The fact that I attend church regularly has led several people to become uneasy, both as to my suitability as a witness before a House of Commons select committee and also about the sort of childhood the daughter of such a person might have endured. I therefore thought it worth writing a little about the religious upbringing of children and what it might entail, particularly with regard to home education.
The first thing to do is clear the ground a little and consider what such a childhood is not. It is not or should not be about having one's head crammed with a lot of rules and ideas from outside. Rather, it ideally consists of being taught to listen to one's own inner voice, which can easily be drowned out by the clamour of the world. What do I mean by an inner voice? I mean the conscience. I believe that God places within every human a guiding device, rather like a compass, which enables us, if we will only pay heed to it, to distinguish right from wrong. To use a modern analogy, it is like a Satnav system, which we can either obey or ignore. I do not for a moment think that the Lord God has fitted the children of different races and religions with different versions of this Satnav; I think there is one model for the whole human race. It tells us the basic route to take, on the one hand for instance to avoid adultery and theft and on the other to take every opportunity to help the widow and orphan. If we are perplexed, listening carefully to this internal guidance system will help us to find the right way.
The problem is of course, that without practice and training, children may get out of the habit of listening to this voice, which is hardly ever louder than a whisper in any case. Some adults have lost the knack entirely of heeding this God given mechanism. It is not so much a matter of waving a Bible or Qur'an at a child and insisting that he learn the word of God. Rather, it is a case of explaining to the child the rules of conduct and urging him to listen hard both to his own conscience and also for any instructions from God. In other words, we are trying to develop a talent or skill within the growing child, not impose a set of instructions from without. At the same time we can explain to the child that there are universal rules such as honesty and justice, avoiding adultery and theft, being kind to those weaker than ourselves. It is not so much a question of warning them that God will punish them, as showing the child that adultery brings unhappiness more or less as a matter of course. So of course does theft and murder. I doubt that many of us know any happy thieves, murderers or adulterers. This tendency, for certain types of behaviour to bring misery, seems to be built into the fabric of the universe, rather like gravity. One could even compare it to the principle of dharma and karma.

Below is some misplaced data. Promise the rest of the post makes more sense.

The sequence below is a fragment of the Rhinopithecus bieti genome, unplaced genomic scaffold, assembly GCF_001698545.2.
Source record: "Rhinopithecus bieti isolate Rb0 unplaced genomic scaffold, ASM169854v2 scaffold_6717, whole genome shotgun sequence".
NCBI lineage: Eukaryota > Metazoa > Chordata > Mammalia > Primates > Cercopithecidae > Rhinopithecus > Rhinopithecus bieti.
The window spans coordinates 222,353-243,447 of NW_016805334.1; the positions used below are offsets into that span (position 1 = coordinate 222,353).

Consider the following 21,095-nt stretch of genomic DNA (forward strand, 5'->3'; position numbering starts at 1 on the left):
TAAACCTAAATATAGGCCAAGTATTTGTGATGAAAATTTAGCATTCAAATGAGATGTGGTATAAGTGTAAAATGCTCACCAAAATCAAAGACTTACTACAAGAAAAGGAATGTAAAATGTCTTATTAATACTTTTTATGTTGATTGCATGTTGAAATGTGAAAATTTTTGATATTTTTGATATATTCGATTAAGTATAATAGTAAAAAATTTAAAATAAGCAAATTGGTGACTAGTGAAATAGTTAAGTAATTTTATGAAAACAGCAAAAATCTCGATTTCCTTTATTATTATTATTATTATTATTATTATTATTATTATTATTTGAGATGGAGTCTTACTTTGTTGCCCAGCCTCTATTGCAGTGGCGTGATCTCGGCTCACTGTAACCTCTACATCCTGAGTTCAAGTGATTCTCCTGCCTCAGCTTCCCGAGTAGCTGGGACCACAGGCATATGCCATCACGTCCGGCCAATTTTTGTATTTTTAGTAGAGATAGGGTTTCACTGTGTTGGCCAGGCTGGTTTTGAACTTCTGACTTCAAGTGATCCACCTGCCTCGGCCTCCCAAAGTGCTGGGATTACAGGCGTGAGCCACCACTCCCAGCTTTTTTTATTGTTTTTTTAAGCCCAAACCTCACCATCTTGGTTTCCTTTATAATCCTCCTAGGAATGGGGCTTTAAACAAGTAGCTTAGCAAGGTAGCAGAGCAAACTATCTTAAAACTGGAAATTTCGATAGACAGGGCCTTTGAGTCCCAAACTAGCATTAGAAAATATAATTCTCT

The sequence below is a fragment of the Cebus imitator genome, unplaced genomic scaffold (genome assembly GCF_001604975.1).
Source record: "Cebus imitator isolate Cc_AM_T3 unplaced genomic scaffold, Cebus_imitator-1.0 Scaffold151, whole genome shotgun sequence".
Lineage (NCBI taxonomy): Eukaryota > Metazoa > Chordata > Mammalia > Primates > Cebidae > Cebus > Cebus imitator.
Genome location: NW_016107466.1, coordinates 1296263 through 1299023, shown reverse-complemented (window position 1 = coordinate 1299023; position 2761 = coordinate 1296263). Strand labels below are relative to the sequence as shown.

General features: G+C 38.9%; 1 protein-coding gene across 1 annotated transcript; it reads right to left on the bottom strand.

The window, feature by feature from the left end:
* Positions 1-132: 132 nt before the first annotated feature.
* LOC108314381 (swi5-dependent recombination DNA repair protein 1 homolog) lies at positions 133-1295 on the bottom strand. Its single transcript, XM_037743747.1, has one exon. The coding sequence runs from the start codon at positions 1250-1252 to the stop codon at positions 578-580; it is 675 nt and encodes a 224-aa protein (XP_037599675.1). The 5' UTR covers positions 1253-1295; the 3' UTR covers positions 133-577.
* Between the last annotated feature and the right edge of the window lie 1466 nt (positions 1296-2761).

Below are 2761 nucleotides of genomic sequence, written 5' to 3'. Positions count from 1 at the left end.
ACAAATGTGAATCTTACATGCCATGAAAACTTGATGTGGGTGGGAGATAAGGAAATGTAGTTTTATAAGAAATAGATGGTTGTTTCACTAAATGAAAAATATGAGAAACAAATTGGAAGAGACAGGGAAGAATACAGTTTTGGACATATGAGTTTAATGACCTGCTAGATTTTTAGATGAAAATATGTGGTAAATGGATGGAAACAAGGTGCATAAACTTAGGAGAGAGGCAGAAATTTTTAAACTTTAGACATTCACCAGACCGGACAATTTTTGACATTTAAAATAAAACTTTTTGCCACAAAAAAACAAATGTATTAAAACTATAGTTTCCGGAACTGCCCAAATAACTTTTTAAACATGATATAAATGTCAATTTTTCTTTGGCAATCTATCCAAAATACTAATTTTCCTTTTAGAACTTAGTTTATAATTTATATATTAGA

Children naturally break these rules if they have not been taught to listen to their conscience. Not because they are inherently wicked, but for the same reason that they might break the rules of chess when they first learn to play. It is simple ignorance. This is not "original sin", as one of the people who comments on this Blog calls it. Our job as parents is to teach them the rules and encourage them to cultivate the habit of listening to their inner guidance. This regular listening for guidance can be called, meditation, prayer or many other things.
Home educating a child makes this whole process a lot simpler. The average child is likely to find the still small voice of conscience drowned out when she is with other children. This can cause the child to take a wrong turn. Imagine you are driving a car containing half a dozen noisy passengers. As you approach a roundabout, the Satnav says quietly, "turn left". At the same time, all the passengers in the car are shouting at the top of their voices, "Turn right!". This is what happens sometimes if a God fearing child is with a group of other kids who decide say, to steal makeup from Boots. Because the group are shouting the wrong instructions, the child's conscience can be drowned out.
I consider the teaching of children about right and wrong to be of crucial importance. It is certainly easier and more effective to undertake such teaching in a quiet, one-to-one setting rather than in a crowded, noisy classroom. Just for the record, I am not really a Christian. I attend church because that is the form of worship with which I grew up. I don't believe that any religion has a monopoly on truth and I also believe in the essential goodness of humanity. I do not think that anybody will be damned and I feel sure that all will be saved and brought to God ultimately.